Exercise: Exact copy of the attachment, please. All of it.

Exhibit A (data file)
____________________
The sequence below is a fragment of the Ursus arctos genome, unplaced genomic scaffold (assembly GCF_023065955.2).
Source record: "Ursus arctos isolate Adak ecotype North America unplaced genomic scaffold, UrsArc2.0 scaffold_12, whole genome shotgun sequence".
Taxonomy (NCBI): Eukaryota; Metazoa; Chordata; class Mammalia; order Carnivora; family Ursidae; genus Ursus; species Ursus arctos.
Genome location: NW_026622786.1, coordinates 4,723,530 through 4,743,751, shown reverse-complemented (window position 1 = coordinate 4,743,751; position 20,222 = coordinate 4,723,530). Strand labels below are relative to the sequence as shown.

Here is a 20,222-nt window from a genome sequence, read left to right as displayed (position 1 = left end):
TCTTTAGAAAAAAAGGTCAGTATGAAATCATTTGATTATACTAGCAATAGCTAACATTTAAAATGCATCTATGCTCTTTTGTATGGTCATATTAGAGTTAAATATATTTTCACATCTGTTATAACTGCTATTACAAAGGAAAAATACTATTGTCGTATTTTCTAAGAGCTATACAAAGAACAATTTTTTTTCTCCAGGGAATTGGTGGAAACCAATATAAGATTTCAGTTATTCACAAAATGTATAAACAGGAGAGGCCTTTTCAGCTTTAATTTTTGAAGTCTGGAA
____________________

The sequence below is a fragment of the Ursus arctos genome, unplaced genomic scaffold (assembly GCF_023065955.2).
Source record: "Ursus arctos isolate Adak ecotype North America unplaced genomic scaffold, UrsArc2.0 scaffold_12, whole genome shotgun sequence".
Taxonomy (NCBI): Eukaryota; Metazoa; Chordata; class Mammalia; order Carnivora; family Ursidae; genus Ursus; species Ursus arctos.
Genome location: NW_026622786.1, coordinates 4,723,530 through 4,743,751, shown reverse-complemented (window position 1 = coordinate 4,743,751; position 20,222 = coordinate 4,723,530). Strand labels below are relative to the sequence as shown.

Here is a 20,222-nt window from a genome sequence, read left to right as displayed (position 1 = left end):
TCTTTAGAAAAAAAGGTCAGTATGAAATCATTTGATTATACTAGCAATAGCTAACATTTAAAATGCATCTATGCTCTTTTGTATGGTCATATTAGAGTTAAATATATTTTCACATCTGTTATAACTGCTATTACAAAGGAAAAATACTATTGTCGTATTTTCTAAGAGCTATACAAAGAACAATTTTTTTTCTCCAGGGAATTGGTGGAAACCAATATAAGATTTCAGTTATTCACAAAATGTATAAACAGGAGAGGCCTTTTCAGCTTTAATTTTTGAAGTCTGGAA